“I happen to know that my sensitivity is my strength.” ~ Hannah Gadsby
Is your partner just insensitive?
It occurred to me that NeuroDivergent couples regularly make the mistake of assuming that their words mean the same thing to both the NeuroTypical and the NeuroDiverse. Clearly there is more to the words than each realizes. Arguments erupt over this mistake as the couple circles around and around mincing the words, arguing over their meanings, and eventually believing the worst of their loved one.
The transactional partner (the Autist) states things as if they know the truth of the matter (which is only from their point of view). Or they may ask a question that makes no sense to their NeuroTypical partner. The interactional partner (the NeuroTypical) keeps tossing out prompts to get the two of them on the same emotional page. These are very different goals and they never seem to meet.
Eventually the NeuroTypical complains that their NeuroDiverse partner doesn’t “care about me.” The NeuroDiverse person complains that their NT loved one is “illogical” and has a “double standard.” Both come to worry that their partner is just not that sensitive.
What’s the difference between transactional and interactional communication?
What they are both missing is that the same word or sentence can convey a very different intent depending upon whether the person is primarily transactional or interactional in their thinking and processing their thoughts and feelings.
Let me give you the example of Ruthie and Ronnie
Ruthie is obviously annoyed as she describes an incident at dinner this week. “I asked Ronnie to pass the salad,” she said. “But do you know what he did? It’s unbelievable!”
“No, I don’t Ruthie,” I said. “What did he say?”
“He asked me, ‘Which salad?’ I was stunned. I pointed to the only salad on the table, sitting right in front of him, and said, ‘That salad! The one in front of you!’ I was exasperated and he knew it. How could he get salad mixed up?”
I turned to Ronnie to seek some clarification. “Ronnie, was there perhaps another salad you thought Ruthie was referencing?”
Ronnie looked embarrassed as he admitted he had become confused. “Yes,” he said. “I thought Ruthie might have meant she wanted me to get the fruit salad from the fridge, that was left-over from last night. Why is Ruthie so upset over salad? All I did was ask a simple question.”
If this sounds familiar, I’d like to introduce you to a schema that might help clear up these crazy mixups. “Conversational Aspergian” is my light hearted title for an online course I am creating to help you get to the bottom of these misunderstandings. If you are going to find a healthier and more loving way to communicate in your NeuroDivergent relationship, you will need to learn Conversational Aspergian.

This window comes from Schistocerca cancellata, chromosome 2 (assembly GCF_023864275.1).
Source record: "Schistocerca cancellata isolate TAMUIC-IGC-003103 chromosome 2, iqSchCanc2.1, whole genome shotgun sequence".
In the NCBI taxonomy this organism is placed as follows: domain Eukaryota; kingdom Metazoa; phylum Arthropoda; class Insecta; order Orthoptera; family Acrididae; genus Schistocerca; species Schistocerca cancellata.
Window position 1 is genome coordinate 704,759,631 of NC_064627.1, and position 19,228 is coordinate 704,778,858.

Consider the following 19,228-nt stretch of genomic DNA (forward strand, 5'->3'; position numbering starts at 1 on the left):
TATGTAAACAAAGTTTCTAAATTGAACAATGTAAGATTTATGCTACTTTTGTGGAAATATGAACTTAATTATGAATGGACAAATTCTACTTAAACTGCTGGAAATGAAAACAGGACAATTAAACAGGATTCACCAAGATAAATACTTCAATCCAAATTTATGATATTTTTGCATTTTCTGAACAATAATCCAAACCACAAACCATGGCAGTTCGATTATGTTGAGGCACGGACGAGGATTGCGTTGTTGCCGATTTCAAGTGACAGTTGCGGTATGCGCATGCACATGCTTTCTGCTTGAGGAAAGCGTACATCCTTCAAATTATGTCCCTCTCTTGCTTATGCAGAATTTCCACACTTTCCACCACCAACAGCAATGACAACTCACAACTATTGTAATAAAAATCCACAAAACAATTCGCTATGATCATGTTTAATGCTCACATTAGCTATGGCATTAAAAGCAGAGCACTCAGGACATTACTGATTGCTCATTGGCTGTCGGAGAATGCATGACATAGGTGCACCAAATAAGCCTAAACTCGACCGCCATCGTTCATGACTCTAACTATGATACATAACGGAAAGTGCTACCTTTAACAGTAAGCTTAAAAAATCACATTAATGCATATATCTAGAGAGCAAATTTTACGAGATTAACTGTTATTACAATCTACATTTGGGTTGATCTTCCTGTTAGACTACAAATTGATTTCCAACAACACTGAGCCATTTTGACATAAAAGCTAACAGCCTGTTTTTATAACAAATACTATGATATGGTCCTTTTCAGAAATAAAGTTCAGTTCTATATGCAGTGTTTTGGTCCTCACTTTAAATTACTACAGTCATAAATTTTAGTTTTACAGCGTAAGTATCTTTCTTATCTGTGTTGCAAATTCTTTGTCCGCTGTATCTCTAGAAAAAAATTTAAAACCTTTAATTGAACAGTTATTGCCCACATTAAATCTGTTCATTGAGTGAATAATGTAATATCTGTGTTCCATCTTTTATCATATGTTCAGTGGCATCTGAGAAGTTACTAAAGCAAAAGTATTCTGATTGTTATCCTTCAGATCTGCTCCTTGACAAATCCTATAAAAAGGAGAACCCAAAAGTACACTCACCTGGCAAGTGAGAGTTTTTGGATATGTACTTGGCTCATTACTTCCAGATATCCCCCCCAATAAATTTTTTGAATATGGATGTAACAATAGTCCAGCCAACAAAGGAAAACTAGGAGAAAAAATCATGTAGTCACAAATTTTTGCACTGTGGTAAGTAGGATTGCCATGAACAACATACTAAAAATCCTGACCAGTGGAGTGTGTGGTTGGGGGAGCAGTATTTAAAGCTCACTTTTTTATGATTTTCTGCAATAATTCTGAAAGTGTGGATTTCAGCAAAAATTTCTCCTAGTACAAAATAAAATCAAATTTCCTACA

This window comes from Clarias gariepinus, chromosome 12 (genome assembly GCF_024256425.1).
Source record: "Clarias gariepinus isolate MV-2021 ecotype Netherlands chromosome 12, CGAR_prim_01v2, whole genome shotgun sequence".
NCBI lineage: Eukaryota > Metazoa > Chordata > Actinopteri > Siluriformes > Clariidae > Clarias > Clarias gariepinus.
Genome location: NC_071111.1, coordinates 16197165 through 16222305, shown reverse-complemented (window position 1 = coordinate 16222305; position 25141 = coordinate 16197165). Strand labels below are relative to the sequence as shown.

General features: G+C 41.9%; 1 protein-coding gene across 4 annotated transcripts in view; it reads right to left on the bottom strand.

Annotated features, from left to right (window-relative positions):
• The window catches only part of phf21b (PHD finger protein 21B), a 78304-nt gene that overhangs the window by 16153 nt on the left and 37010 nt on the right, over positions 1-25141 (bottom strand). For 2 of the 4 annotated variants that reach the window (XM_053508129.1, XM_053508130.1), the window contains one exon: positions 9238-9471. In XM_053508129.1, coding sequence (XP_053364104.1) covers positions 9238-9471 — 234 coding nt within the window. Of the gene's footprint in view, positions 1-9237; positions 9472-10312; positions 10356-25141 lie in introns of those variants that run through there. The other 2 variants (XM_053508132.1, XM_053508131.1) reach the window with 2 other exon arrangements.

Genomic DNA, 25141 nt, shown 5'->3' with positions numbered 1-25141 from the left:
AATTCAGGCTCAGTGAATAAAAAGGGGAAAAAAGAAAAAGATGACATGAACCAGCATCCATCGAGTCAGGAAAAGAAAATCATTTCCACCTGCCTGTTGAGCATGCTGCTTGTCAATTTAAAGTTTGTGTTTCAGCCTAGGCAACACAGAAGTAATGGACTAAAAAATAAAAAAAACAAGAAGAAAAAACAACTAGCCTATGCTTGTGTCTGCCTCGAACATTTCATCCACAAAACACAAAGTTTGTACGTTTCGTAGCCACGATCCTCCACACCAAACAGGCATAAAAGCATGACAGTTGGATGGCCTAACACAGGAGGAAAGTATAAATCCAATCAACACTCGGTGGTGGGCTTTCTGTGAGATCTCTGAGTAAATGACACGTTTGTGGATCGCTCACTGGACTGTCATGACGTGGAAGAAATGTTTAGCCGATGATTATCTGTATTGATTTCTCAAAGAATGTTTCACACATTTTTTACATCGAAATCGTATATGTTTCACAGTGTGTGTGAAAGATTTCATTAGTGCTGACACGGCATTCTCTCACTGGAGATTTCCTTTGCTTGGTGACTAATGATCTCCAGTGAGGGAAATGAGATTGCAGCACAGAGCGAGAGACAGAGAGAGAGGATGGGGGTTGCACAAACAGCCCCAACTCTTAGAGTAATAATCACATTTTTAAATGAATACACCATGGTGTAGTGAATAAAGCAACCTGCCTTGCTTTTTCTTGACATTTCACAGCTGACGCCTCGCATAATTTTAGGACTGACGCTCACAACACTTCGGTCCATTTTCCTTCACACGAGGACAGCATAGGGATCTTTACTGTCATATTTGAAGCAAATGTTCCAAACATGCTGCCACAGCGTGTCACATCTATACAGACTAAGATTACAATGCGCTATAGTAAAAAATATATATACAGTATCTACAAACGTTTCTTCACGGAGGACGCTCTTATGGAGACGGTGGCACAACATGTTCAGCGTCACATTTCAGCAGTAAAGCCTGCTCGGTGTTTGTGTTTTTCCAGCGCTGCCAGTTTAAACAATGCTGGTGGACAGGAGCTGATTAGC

When one person thinks transactionally and the other person thinks interactionally, the result is nearly always a confusing mix-up. Once you get it that no one means harm, you can slow down and try a new approach.
For example, interactional Ruthie might have said, “The salad sitting in front of you, honey. Did you have another salad in mind?”
Transactional Ronnie could have said, “Oh I was wondering if you wanted me to take the fruit salad out of the fridge.”
Ruthie could have followed up with, “Oh, I see your confusion. I was planning to mix a little whipped cream into the fruit salad to serve it for dessert. I guess I forgot to mention that to you. Will that work for dessert for you?”
Now that Ronnie has more clarity about “salads,” he could probably have relaxed and finished his meal with a smile, as he awaited the delicious dessert his wife had in store for them.
What does sensitivity mean to a transactional person?
Hannah Gadsby is an Australian comedian, who tackles difficult topics such as gender politics, mental health, and social issues. She is also autistic.
In the quote above she self-describes herself as sensitive and that it is her strength. But what does that mean to Gadsby. How does she know she is sensitive? How does her form of sensitivity contribute to strength?
How would you interpret her comment? I suspect that NeuroTypicals would interpret sensitivity very differently than Gadsby and most Autists.
Gadsby is aware of her emotions, that she is sensitive to her feelings. That is a kind of strength. To know that you are feeling something is an awareness of being alive and reacting to the world around us.